The Right to Choose
The word euthanasia comes from the Greek eu good and thanatos death. But there has been a more complex meaning developed in recent times. The word euthanasia has now come to mean doing something to achieve a good death. Doing something, either positive or negative, about getting that good death (Humphry 80).
The world is concerned about the denial of human rights. Human rights violations include imprisonment without trial, torture, killing, and discrimination. A less recognized but also important violation is increasingly occurring in our freedom-loving country. We deny incurable patients the right to die with dignity. Individuals, who have
Distaste for such openness about voluntary euthanasia undoubtedly lies within the realm of modern man s horror of irrational suicide. Suicide for an emotional reason is always tragic and almost always unnecessary. Nevertheless, suicide is endemic in humankind. However much we regret it, suicide will not go away. Moreover, if we care so much, why do we not do more about prevention, such as teaching parents to recognize the signs of potential suicide in their children? According to statistics, the suicide rate in the Western world appears to be rising steadily, particularly among the youth (Nuland 144-145). The other side of the argument, however, will not disappear or retreat just because of our distaste for emotional suicide.
The course of nature once seemed unalterable. Now, advances in medical technology have allowed terminally ill and permanently unconscious patients, who once died quickly from complications or from an inability to eat and drink, to be kept alive dramatically longer than ever before. The newfound capabilities of medical science have brought difficult right-to-die issues into the lives of many dying patients. Patients and their families need to make decisions about when life should end. Although modern medicine does much to prolong lives, the extension of life does not necessarily mean that it has extended its quality. Some people can accept a diminishment of the things that make life worth living; others cannot. Not only does it take sensitivity to make individual assessments about the quality of life, but it also takes courage and determination to cut short that existence as the one sure way to take command of the medical situation.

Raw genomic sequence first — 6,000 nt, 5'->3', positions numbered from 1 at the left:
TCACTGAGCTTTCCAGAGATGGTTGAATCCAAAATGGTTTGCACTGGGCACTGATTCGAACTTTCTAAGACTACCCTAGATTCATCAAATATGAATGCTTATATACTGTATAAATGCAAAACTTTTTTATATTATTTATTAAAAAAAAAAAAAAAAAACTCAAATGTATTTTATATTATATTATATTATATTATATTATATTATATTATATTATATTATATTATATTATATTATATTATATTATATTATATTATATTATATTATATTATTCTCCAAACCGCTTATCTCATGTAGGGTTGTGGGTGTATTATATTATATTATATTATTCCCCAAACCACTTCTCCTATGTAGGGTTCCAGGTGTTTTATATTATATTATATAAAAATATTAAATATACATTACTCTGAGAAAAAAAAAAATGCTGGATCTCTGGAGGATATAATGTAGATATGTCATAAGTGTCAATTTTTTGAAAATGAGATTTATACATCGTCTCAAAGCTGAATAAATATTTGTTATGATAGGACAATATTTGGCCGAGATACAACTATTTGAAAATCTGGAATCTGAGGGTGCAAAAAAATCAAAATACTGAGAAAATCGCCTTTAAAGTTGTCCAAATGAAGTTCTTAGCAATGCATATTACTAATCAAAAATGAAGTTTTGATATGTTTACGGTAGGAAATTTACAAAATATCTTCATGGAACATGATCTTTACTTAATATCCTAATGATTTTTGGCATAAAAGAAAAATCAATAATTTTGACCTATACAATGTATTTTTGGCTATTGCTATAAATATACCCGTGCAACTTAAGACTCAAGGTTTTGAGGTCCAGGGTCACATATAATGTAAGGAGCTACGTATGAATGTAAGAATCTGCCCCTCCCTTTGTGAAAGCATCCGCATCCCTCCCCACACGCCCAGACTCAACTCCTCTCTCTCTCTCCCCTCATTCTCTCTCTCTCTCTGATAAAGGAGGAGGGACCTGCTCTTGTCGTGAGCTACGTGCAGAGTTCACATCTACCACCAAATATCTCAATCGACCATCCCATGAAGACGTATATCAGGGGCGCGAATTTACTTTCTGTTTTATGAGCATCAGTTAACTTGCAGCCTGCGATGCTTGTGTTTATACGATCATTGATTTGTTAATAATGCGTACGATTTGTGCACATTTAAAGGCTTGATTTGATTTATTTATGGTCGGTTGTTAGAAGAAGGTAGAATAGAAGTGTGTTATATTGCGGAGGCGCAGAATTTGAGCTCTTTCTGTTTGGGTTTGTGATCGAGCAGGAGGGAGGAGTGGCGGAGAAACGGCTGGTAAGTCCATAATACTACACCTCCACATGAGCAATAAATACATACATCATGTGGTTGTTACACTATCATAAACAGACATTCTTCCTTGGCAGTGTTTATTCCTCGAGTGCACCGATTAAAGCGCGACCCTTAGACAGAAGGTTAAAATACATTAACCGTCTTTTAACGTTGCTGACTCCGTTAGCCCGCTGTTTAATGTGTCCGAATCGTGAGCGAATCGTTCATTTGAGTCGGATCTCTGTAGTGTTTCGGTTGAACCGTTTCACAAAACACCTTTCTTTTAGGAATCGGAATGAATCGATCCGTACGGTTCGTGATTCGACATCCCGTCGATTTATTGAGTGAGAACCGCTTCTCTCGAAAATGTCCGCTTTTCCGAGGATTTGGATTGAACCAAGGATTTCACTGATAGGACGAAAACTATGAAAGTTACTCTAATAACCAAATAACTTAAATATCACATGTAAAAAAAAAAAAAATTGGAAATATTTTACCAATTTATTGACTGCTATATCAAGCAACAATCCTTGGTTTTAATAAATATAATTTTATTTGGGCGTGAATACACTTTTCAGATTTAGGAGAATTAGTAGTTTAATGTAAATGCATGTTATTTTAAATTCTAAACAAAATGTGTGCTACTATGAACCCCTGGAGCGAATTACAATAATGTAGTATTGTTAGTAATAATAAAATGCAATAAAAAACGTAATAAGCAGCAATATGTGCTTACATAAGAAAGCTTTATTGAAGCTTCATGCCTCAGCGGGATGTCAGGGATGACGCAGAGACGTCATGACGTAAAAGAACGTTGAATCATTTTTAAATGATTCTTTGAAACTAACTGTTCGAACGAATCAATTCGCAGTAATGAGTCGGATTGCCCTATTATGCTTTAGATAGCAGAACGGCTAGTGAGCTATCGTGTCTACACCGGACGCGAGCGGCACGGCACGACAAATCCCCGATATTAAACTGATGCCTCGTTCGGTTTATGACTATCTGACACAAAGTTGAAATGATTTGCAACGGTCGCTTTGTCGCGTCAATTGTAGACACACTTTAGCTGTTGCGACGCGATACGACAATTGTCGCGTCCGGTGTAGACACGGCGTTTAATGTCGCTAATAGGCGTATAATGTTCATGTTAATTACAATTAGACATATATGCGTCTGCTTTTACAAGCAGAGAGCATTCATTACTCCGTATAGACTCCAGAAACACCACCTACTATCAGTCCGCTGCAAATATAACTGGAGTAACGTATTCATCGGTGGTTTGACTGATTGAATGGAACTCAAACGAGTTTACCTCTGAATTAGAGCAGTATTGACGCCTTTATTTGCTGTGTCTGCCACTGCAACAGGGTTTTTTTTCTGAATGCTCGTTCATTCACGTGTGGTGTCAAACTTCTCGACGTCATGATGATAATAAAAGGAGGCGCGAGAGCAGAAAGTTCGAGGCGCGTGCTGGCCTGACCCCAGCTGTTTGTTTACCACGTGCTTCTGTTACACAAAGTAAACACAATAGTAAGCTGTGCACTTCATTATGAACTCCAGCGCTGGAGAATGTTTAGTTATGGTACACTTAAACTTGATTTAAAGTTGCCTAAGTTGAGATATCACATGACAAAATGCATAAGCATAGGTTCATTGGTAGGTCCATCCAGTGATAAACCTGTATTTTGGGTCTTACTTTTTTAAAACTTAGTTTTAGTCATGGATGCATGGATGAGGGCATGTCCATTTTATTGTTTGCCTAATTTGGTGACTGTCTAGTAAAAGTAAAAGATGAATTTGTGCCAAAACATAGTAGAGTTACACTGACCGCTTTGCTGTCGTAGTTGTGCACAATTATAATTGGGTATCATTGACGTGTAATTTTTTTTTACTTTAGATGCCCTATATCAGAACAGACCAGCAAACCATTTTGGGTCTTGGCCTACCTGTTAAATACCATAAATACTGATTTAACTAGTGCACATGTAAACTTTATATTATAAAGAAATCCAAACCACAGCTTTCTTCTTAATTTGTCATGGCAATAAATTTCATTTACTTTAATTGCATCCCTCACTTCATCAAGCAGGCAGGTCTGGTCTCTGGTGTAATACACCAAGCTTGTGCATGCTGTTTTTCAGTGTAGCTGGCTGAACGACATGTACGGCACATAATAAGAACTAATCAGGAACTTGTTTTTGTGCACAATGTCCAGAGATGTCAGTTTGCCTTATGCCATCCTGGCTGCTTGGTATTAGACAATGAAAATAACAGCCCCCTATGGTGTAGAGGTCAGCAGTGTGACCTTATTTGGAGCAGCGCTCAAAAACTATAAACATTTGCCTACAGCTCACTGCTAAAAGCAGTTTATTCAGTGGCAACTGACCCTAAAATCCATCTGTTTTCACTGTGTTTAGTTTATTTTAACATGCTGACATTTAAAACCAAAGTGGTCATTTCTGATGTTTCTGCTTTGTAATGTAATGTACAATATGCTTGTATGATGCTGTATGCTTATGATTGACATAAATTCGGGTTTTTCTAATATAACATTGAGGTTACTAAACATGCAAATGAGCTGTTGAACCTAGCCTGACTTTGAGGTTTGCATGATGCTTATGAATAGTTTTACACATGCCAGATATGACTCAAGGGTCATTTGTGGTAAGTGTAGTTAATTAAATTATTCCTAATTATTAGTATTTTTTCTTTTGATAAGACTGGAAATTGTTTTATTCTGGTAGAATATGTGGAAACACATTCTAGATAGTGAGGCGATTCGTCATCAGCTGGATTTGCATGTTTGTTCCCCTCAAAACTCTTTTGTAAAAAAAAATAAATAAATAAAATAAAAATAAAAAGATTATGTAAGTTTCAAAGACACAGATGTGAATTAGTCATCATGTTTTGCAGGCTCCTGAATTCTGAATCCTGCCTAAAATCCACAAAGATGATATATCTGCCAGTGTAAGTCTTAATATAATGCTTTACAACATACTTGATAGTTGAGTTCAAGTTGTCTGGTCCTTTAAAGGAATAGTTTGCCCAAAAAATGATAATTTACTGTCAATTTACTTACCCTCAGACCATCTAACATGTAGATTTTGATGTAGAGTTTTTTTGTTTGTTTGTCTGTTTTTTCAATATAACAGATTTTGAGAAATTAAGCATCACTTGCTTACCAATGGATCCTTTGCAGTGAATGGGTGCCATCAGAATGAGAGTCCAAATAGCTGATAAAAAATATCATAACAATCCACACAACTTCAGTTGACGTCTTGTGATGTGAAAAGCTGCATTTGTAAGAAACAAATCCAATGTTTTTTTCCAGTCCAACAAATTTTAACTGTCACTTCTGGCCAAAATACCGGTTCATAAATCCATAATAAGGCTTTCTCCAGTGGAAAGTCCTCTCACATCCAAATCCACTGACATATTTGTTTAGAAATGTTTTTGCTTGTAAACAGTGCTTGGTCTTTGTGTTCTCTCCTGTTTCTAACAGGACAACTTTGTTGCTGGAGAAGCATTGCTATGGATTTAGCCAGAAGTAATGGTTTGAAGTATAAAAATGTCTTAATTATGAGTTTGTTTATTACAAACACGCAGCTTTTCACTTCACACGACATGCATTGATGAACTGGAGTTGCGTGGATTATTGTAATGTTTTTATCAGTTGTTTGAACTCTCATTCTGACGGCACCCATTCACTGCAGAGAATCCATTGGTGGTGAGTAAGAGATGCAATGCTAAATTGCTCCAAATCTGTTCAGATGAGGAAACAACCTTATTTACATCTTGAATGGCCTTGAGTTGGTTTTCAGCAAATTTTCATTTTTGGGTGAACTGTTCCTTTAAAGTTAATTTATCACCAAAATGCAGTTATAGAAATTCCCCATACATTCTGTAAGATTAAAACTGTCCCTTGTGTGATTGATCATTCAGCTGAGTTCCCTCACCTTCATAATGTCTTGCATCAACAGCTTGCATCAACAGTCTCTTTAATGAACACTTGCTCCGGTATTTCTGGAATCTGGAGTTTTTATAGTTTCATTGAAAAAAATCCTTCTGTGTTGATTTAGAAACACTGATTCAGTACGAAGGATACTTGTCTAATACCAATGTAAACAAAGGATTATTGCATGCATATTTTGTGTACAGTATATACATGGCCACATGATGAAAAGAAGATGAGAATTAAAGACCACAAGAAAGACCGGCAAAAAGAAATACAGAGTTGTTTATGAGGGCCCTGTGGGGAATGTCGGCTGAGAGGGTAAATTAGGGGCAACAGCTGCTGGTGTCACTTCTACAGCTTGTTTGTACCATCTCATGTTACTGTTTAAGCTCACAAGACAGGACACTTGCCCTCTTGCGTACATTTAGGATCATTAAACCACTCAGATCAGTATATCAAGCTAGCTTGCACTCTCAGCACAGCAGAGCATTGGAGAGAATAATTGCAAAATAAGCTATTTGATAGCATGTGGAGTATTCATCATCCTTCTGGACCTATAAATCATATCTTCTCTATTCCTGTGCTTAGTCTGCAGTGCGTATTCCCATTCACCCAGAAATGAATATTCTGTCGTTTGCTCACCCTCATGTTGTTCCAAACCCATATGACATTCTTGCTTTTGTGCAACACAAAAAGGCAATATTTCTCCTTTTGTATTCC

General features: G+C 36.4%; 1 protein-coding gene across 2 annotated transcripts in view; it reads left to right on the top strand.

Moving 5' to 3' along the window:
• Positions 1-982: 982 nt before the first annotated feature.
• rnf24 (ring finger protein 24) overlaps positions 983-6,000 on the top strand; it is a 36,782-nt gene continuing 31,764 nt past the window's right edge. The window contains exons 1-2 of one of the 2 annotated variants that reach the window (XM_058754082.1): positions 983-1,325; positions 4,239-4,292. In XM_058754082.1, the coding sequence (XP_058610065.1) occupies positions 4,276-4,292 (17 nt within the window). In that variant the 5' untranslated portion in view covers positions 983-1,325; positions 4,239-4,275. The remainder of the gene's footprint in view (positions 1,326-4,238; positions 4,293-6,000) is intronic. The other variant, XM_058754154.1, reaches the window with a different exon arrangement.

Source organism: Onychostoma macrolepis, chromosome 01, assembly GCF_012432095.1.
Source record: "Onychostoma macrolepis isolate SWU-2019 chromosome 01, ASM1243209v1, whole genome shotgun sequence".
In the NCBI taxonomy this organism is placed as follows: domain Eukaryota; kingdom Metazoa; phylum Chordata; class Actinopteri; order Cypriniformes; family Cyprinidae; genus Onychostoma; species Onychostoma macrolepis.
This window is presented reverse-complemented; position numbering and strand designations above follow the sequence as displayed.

In addition, dying can be slow and agonizing. Pain, which can be devastating, is not the only problem. Other symptoms, such as breathlessness and nausea, can be worse and even harder to relieve. The best palliative care and strongest pain medication often cannot remedy the ravages of chronic illness (Humphry 73). The vomiting, wasting, immobility, incontinence, and total dependence are elements of some deaths that destroy life s quality. Under these circumstances, some people simply want to get it over with. They must have the legal right to choose a gentle, humane, quick, and certain death and to be assisted by a doctor who can prescribe the appropriate means.
Compassionate doctors have helped dying patients to end their lives by turning off life support, giving large doses of morphine, or prescribing more sleeping pills than necessary. Nevertheless, this secret, unpredictable, and illegal practice depends more on the doctors courage and compassion than on the patients needs and wishes (Ahronheim and Weber 78-80). Doctors should have a choice, too. They would not have to comply with requests for an overdose or lethal injection, but they would have the option of doing so without becoming criminals.
Doctor-assisted suicide for dying patients is a personal and private matter, and it should be decided that way, not as a political matter in state legislatures. Sooner or later, one way or another, the practice will become legal. For the state to require terminally ill patients to endure unbearable suffering is callous and unseemly. The right to choose to die with dignity at life s end is the ultimate civil liberty for a person who has given the matter careful consideration and taken all possible steps to advise others. If we cannot die according to our personal wishes, then we are not free and democratic people (Humphry 164).
Nuland, Stephen B. How We Die: Reflections on Life s Final Chapter. New York: Alfred A. Knopf, 1994.
Outerbridge, David E., and Alan R. Hersh, M.D. Easing the Passage. New York: HarperCollins Publishers, 1991.